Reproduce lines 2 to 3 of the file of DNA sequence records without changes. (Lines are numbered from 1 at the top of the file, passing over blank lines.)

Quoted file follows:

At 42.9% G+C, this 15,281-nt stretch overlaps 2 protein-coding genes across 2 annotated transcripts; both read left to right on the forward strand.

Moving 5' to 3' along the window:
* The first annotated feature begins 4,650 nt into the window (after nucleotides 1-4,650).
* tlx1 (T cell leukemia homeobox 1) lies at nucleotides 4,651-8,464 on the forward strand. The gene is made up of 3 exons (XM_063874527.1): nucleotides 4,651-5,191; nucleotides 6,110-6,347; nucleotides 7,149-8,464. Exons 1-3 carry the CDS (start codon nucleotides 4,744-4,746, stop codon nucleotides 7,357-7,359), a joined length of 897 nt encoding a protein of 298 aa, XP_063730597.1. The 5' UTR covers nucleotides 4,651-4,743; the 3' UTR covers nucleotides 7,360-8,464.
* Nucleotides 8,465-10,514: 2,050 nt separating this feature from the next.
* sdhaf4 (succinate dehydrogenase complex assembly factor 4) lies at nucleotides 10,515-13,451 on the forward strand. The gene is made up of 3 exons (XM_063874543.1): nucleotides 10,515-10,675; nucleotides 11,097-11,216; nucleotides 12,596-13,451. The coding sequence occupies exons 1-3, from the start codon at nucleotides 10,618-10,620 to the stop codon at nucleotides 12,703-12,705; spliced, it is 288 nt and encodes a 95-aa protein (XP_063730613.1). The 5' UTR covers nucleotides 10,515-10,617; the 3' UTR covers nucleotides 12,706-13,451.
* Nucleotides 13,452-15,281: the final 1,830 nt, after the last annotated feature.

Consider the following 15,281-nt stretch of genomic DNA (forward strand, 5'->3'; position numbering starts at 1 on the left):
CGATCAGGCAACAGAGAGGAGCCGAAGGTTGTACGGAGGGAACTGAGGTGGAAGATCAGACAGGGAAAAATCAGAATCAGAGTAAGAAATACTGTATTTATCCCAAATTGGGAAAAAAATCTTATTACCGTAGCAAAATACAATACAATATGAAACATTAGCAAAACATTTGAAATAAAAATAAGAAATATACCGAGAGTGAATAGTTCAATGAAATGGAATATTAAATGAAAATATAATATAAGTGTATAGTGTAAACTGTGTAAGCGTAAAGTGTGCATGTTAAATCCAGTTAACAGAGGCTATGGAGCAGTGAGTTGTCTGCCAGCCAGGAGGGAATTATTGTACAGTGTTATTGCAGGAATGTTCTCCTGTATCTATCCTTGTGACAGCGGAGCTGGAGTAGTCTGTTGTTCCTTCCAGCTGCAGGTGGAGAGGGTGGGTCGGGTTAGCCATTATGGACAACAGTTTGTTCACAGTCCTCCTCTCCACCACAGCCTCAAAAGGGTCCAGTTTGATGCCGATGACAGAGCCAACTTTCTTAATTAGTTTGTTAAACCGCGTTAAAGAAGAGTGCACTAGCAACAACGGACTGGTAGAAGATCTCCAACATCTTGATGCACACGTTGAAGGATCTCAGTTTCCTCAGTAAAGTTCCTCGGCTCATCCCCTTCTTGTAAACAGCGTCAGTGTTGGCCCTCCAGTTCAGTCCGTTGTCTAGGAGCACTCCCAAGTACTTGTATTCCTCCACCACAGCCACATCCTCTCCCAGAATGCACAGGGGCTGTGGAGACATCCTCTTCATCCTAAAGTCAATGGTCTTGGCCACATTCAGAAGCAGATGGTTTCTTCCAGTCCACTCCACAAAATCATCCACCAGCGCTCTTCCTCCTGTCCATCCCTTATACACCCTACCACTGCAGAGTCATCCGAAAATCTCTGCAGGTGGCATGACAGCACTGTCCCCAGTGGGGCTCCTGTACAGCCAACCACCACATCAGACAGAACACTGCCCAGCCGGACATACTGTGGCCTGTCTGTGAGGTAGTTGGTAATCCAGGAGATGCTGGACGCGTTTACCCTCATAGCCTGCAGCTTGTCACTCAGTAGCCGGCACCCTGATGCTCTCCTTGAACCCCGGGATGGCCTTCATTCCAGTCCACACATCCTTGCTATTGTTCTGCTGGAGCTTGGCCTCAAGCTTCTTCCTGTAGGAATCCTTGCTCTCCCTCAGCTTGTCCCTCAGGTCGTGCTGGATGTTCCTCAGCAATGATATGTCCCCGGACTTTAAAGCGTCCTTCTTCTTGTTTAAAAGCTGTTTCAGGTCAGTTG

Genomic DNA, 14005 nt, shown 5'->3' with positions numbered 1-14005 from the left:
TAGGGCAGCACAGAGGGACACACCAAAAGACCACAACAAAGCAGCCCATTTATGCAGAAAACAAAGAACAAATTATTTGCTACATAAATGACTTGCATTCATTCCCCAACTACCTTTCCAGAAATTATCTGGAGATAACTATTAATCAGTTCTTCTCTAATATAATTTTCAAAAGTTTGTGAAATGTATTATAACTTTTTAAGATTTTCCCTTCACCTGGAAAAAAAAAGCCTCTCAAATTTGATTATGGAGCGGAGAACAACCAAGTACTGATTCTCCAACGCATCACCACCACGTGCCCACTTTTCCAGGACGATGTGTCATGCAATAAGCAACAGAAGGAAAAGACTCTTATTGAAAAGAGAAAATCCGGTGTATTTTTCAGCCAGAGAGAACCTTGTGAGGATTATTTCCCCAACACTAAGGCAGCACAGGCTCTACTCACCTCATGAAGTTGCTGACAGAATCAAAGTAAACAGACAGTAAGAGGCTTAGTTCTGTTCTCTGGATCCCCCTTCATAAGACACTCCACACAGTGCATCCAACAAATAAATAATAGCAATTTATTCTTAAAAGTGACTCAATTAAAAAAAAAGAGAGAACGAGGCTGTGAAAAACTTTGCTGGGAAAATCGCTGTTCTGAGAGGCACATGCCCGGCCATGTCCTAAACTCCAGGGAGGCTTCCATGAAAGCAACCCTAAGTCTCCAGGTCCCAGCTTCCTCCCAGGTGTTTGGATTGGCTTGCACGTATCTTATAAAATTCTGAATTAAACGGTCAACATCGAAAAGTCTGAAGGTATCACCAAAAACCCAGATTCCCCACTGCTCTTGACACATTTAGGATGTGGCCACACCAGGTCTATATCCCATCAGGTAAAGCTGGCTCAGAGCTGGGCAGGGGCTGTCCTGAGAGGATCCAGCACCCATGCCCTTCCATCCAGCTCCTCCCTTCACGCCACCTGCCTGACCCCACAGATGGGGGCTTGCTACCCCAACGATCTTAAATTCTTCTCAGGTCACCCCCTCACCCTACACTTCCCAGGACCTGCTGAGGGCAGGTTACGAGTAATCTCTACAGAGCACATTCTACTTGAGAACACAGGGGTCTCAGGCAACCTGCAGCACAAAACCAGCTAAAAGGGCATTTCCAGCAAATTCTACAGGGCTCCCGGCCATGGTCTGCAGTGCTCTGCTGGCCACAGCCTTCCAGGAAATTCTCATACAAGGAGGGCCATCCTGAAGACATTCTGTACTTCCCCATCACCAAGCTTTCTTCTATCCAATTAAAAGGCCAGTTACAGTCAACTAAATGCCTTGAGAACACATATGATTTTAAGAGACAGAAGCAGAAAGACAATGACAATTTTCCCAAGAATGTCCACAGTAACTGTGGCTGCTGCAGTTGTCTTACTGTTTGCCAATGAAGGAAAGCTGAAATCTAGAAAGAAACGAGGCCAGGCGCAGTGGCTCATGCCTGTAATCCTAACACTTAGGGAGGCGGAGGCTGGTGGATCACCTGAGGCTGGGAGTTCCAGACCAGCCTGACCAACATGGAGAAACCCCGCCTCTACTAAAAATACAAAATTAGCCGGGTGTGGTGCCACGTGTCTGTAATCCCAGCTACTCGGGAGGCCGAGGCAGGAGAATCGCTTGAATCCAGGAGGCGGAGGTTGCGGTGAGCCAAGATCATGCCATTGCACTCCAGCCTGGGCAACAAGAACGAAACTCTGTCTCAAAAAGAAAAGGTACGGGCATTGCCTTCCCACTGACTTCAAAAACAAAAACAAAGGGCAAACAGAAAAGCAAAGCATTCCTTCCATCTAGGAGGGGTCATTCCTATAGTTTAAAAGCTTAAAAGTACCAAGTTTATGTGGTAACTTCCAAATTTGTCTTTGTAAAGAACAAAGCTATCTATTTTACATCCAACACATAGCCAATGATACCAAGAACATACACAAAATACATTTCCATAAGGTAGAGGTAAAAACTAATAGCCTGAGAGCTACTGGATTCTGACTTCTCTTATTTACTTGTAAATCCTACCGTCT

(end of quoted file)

Moving 5' to 3' along the window:
* The first annotated feature begins 4,650 nt into the window (after nucleotides 1-4,650).